Glow Up winner Sophie Baverstock speaks about her victory - and how her autism has helped her.
After another series of transformational make-up artistry, Sophie Baverstock has been crowned the winner of Glow Up.
Sophie, who says she's still coming to terms with her win, recalls her success in week three's The Crown challenge as a stand-out moment.
"That was one of the first times where I was like, 'I'm actually pretty good,'" the 21-year-old says. "After that, I was really determined. That moment was pretty big for me."
On the BBC Three competition show - hosted by Maya Jama - young make-up artists (MUAs) take part in real-world professional assignments as well as creative challenges.
Sophie, who is studying make-up for media and performance at university, particularly impressed the judges throughout the series with her use of prosthetics and special-effects make-up.
"My aim was to create make-up which was editorial but [also] a proper transformation into a character," she says.
"I wanted to show you can look pretty - just also a little bit weird."
"All of her ideas, they felt very modern," says Glow Up judge and professional MUA Val Garland about Sophie's win. "For me, a great make-up artist today has to be able to jump into a lot of different scenarios and I really felt she fulfilled that. And her creative mind was off the scale. She's an artist."
"The thing with Sophie that I really loved to watch is her attention to detail," adds judge and professional MUA Dominic Skinner. "She really does examine every minor part of the look and it's really thought out. She's got this mind that really enables her to create and communicate through make-up, which is a rarity."
'People with autism are still quite a hidden group in society'
On the show, Sophie, who grew up in Suffolk, opened up about being diagnosed with autism at 17 - and the impact it's had on her life.
"I always knew something was there," she says about her life before her diagnosis. "I always felt weird. I just didn't make much sense."
She struggled with the academic subjects in school - but at home she'd indulge her love of horror and science-fiction movies. And she started teaching herself some make-up skills.
"My whole room was covered in horror film posters from every B-movie and 80s horror that there is.
"I was going to school but then [at home] I was teaching myself what I really wanted to learn. And I've been doing that my whole life, teaching myself."
Before she started Glow Up, Sophie decided that she - for the first time - would tell people outside of her family that she has autism and that it can affect her in visible ways, like making noises, getting upset or struggling to make eye contact.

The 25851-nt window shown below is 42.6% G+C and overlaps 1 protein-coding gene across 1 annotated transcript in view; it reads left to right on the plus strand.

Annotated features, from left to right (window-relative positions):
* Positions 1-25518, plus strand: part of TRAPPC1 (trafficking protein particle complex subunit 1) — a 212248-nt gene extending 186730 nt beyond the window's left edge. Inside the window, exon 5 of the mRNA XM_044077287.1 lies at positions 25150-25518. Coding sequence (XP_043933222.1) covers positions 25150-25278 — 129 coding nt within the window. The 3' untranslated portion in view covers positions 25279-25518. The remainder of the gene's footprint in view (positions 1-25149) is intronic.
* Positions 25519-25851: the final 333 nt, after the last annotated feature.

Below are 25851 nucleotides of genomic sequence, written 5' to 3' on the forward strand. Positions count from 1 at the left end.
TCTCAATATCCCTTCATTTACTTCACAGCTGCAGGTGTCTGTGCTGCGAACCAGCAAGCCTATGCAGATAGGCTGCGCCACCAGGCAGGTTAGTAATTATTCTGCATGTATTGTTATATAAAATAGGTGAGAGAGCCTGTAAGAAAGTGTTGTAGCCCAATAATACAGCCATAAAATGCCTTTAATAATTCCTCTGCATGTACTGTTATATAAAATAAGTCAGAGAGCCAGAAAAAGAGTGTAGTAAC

"I thought, 'This is my chance to introduce myself and say I want to come on this show and show people you can do stuff when you're autistic.'
"I was really nervous for that first episode to come out. My family knew, obviously, but I'd kept it very secret and quiet."
But, in the end, she says she's glad she did open up - and the responses have taken her by surprise.
"I got such a good response," she says. "And it was so overwhelming, in a good way.
"There were so many young girls who messaged me saying they now understand themselves a bit better and a few people got diagnoses since seeing me on the show.
"People with autism are still quite a hidden group in society."
'My autism is more of a gift'
On the make-up programme, Sophie also talked about how women and girls can face particular social pressures when it comes to autism.
Before her diagnosis, she says she felt pressure to act like a completely different person and she'd pretend to act "girly" just to fit in.
"We need so much more research into how women develop with [autism] because there are more expectations to be 'normal' when you're a woman and to behave in a certain way," she says.
Autism spectrum disorder or ASD is a condition that affects how people communicate and interact with the world. Autism affects different people in different ways.
And there is a big disparity in diagnoses by gender. Males are currently diagnosed at a higher rate than girls - up to a 16:1 ratio in certain studies.
Autistic girls and women may go undiagnosed because doctors, teachers and even parents often think of the condition as primarily affecting boys, according to the British National Autistic Society.
In terms of her make-up skills, Sophie says her autism has been helpful. She says she visualises each make-up look as a clear process - and once she has a plan, she'll get it done.
"I think it helps me focus on what I'm doing," she says. "I have a very clear idea of what I want."
She added on the show: "Although my autism doesn't define me, it definitely affects my personality but in a good way. It's definitely more of a gift."
'We have evolved'
Looking back, judges Val and Dom say each of this year's MUAs were "incredibly individual".
"Everyone had their own story to tell," Val says. "And it was amazing watching them grow, sometimes stumble, sometimes pulling something incredible out of the bag."
"We have evolved," adds Dom. "We haven't stuck to the same old same old.
"By introducing people's pronouns this year, it really has struck a chord with a lot of people and the show has been getting a lot of praise for that.
"I just feel like it's only going to get more inclusive and more diverse and more magical because of it."
"The world is our oyster," says Val. "We just want to open it up to everyone."